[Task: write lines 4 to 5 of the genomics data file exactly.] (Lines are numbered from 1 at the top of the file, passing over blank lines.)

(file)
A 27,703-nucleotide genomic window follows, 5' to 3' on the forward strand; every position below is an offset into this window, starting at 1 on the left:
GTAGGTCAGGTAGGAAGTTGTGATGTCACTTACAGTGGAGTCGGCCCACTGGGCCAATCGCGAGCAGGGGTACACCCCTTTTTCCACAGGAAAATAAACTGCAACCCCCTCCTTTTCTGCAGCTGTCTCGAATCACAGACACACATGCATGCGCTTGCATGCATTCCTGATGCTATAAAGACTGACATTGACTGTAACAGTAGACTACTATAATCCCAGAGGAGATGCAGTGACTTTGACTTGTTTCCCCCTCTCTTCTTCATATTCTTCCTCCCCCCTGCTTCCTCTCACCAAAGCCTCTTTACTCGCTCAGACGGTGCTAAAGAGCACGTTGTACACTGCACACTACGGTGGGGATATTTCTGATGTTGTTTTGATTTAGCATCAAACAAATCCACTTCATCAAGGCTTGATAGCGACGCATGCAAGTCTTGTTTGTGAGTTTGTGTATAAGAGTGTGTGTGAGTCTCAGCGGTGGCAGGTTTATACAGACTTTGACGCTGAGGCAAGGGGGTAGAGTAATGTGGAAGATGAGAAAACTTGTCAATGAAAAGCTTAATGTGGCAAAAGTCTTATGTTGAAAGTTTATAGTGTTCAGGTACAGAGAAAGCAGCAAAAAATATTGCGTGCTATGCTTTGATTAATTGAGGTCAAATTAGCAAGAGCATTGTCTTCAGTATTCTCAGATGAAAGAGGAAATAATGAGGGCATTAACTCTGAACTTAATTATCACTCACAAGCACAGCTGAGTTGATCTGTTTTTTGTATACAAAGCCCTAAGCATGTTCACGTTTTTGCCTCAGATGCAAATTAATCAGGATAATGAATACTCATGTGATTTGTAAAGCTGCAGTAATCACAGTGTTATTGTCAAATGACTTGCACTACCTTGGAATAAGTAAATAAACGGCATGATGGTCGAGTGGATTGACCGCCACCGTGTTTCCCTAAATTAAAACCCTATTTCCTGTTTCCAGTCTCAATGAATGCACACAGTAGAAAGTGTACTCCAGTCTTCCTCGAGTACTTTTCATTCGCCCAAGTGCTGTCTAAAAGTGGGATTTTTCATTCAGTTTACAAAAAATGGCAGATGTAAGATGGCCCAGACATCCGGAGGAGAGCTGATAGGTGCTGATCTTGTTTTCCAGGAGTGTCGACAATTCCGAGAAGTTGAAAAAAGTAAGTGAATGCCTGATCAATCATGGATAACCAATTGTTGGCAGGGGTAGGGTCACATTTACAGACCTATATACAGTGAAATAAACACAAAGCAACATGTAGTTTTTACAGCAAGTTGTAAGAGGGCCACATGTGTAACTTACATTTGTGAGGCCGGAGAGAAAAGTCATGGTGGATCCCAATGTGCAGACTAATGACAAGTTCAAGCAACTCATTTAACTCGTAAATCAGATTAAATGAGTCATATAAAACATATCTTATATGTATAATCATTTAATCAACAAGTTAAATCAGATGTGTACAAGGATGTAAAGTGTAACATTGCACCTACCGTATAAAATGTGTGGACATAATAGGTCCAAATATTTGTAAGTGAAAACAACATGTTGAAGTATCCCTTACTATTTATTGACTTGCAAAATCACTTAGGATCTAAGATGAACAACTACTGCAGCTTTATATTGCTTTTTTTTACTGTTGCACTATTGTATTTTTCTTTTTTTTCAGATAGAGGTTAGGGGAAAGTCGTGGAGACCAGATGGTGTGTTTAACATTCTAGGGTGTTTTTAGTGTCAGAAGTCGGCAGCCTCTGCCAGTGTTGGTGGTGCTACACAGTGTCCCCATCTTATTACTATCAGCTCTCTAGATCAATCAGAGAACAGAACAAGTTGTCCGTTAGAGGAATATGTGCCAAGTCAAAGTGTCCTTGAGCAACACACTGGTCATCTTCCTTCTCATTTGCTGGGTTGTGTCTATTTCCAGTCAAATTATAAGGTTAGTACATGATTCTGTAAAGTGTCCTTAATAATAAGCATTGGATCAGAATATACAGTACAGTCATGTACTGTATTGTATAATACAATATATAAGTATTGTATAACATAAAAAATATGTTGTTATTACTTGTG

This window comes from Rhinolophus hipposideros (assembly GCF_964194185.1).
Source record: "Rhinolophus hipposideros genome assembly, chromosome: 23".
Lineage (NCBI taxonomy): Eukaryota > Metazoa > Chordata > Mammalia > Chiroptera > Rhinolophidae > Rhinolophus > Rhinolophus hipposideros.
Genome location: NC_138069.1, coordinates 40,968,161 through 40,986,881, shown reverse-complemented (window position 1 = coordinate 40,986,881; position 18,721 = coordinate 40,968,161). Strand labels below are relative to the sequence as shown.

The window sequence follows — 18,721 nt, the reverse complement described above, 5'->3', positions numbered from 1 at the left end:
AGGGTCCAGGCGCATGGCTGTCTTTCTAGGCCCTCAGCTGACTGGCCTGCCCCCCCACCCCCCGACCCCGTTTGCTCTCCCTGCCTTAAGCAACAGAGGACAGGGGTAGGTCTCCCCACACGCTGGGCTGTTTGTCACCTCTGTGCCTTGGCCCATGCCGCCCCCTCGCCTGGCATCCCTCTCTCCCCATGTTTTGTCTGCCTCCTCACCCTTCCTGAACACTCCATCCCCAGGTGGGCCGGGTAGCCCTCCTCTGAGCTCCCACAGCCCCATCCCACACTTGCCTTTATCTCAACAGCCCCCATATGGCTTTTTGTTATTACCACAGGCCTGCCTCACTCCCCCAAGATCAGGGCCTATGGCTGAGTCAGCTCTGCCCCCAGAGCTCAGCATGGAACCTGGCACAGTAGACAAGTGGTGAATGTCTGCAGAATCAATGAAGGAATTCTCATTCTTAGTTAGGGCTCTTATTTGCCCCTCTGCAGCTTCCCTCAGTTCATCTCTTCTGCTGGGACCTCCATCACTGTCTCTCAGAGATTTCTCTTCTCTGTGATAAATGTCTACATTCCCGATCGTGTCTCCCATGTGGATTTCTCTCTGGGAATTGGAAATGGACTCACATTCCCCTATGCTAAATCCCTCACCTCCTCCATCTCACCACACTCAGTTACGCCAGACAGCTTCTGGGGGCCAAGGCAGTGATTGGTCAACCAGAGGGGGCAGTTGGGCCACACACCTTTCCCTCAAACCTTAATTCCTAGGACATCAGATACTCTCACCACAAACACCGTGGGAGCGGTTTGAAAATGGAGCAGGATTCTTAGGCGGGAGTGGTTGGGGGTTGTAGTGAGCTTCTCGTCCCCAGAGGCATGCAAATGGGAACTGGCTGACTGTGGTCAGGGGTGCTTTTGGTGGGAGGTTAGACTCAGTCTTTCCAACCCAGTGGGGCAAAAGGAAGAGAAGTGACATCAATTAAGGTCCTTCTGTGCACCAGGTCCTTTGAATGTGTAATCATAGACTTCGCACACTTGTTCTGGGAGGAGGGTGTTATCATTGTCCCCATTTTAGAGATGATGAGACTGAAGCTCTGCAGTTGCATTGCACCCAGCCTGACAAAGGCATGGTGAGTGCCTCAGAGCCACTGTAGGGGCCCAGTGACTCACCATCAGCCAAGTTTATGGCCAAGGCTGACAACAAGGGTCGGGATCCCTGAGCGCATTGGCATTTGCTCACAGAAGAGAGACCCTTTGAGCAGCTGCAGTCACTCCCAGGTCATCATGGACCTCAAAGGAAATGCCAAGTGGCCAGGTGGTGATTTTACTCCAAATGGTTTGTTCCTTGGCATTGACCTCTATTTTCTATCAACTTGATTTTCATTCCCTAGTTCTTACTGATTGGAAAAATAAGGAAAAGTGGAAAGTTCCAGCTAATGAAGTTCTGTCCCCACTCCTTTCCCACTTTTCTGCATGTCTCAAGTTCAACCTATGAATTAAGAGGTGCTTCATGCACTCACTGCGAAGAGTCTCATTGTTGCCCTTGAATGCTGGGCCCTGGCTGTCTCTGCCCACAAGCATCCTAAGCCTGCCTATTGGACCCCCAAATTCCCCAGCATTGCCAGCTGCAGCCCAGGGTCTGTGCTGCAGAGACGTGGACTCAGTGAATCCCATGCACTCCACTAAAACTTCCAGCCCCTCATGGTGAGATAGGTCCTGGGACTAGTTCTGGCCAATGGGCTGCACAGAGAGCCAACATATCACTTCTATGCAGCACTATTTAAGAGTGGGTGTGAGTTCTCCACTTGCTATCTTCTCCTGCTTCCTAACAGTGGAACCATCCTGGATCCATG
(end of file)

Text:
Source record: "Rhinolophus hipposideros genome assembly, chromosome: 23".
Lineage (NCBI taxonomy): Eukaryota > Metazoa > Chordata > Mammalia > Chiroptera > Rhinolophidae > Rhinolophus > Rhinolophus hipposideros.